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Thanks for Sharing

By Robert Spencer, Over the Dam

Most times, when I run into C.T. in the Flat, I smile and say, “Thanks for the water.” We both laugh. He because he thinks I am joking and me because I make him laugh. But I’m not being funny. I am grateful for water flowing into City Brook from the Keoka dam.

My gratitude began on a sunny, cold February day in 1976, when Gere and I first arrived in Waterford City and fell in love with what has become our permanent millhouse. The building was a wreck. Local kids had broken all the windows with stones. There was a smelly Model T motor on a stand in the basement, a five by six-foot box on the second floor through which the Haynes brothers had pressed apples twenty years earlier. We fell in love with it because of Keoka water.

Remnants if its foundation were attached to a thirty-foot wide by eight-foot-high split granite dam over which thundered a powerful waterfall. We couldn’t believe a couple with very limited resources could afford to own a waterfall.

During the rest of the decade, we came up to our “camp” with others who wanted to get out of Boston for a few days. If it was hot and humid, we walked into City Brook and climbed behind the cascade. We didn’t know where the water came from but were grateful to receive it.

We explored up and down the brook, finding the remains of nine 19th century industrial sites lining its banks down to Bear Pond from its dam. During the fall and winter, when the lake level was kept low, water flushed through the open gate, sometimes splashing over the spillway. Our falls thundered. In summer the flow was modest, a trickle through the one-inch gate opening. Even then enough water was released to fill a small pond and gently cascade over our dam.

One May weekend in the late 1980s I stood with a guest over breakfast coffee, looking out a window on the falls. Suddenly a three-by-four-foot stone slipped from its place in the dam structure and floated downstream. Our quarter-acre pond emptied like a bathtub when the stopper is pulled. Dying fish flipped on the pond’s muddy bottom. The breached dam was unable to hold water during the summer for many years.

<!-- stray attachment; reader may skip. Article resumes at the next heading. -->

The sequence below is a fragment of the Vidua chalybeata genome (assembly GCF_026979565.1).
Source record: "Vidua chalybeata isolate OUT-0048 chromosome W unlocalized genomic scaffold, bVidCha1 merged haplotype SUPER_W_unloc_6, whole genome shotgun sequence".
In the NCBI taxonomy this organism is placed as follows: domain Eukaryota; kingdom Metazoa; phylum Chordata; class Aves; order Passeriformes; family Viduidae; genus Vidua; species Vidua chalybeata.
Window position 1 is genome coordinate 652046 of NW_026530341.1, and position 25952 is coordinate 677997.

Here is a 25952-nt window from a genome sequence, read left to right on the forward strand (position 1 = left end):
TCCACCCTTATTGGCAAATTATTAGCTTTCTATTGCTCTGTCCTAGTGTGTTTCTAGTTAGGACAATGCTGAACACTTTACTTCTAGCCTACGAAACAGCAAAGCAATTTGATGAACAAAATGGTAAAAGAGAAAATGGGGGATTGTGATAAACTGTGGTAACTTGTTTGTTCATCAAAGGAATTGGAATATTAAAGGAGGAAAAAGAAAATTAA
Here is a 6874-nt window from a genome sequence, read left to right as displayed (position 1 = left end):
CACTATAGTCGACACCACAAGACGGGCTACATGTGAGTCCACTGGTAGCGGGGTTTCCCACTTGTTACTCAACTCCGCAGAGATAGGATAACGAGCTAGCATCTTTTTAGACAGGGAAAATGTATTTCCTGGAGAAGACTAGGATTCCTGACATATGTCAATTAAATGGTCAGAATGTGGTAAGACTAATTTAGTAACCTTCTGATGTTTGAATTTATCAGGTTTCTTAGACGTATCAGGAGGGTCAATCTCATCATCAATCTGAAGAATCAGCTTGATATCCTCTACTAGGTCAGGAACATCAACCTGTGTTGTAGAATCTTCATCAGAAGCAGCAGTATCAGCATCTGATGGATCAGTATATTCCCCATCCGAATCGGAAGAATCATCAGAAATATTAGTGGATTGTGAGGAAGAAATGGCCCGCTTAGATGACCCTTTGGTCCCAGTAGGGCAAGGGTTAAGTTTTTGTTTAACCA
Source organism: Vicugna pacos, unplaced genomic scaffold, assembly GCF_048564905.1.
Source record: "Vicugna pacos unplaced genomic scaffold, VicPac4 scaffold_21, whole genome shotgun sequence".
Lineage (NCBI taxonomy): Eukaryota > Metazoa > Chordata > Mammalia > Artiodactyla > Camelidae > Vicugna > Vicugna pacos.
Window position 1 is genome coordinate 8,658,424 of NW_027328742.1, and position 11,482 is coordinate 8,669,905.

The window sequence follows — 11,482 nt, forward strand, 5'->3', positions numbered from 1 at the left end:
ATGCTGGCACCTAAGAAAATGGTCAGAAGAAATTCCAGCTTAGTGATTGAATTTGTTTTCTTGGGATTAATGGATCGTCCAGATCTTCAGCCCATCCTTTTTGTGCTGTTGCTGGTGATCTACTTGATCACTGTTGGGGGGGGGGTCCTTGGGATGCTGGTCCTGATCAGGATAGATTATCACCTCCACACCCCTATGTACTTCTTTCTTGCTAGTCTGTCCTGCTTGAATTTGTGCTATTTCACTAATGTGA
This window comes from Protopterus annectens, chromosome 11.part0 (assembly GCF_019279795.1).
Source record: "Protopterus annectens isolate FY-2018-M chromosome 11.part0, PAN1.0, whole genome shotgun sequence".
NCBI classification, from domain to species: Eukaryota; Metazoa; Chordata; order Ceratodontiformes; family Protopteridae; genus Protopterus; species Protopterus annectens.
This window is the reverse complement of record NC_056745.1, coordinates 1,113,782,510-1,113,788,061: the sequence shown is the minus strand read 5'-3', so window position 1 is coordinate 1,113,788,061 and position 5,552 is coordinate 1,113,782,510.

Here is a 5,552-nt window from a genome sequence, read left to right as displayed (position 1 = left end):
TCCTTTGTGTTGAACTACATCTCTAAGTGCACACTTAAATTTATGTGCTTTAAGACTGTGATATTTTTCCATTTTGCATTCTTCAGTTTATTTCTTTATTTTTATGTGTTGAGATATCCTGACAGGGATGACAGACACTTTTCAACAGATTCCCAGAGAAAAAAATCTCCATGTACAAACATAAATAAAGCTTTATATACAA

In late October, when the lake level was lowered to winter’s setting, the pond would fill and the falls return. It was then I began to appreciate the water’s source. Following each spring’s freshet, when water would lap the back of our foundation, the flow would be cut. We enjoyed the peace and quiet but prayed for a noisy cascade. That was when I began to thank C.T. and ask for more flow.

In time, our old wooden water gate deteriorated, and I removed it to preserve its metal pieces. The pond no longer filled more than half-way. What the lake continued to send down was appreciated, but we had to do something to restore the traditional falls.

In October 2019 we hired Bancroft Co. of Paris to repair the dam as permitted by Maine’s DEP, requiring the work site be dewatered. I asked KLA to close their dam completely. For two weeks the only water onsite was spring fed. Two four-inch pipes conveyed that small flow downstream. The morning the crew finished installing a new wooden gate the Keoka dam was reset at the usual seasonal flow. Within twenty-four hours the pond filled and the falls returned. That night my heart was filled with gratitude.

Thanks for the water.

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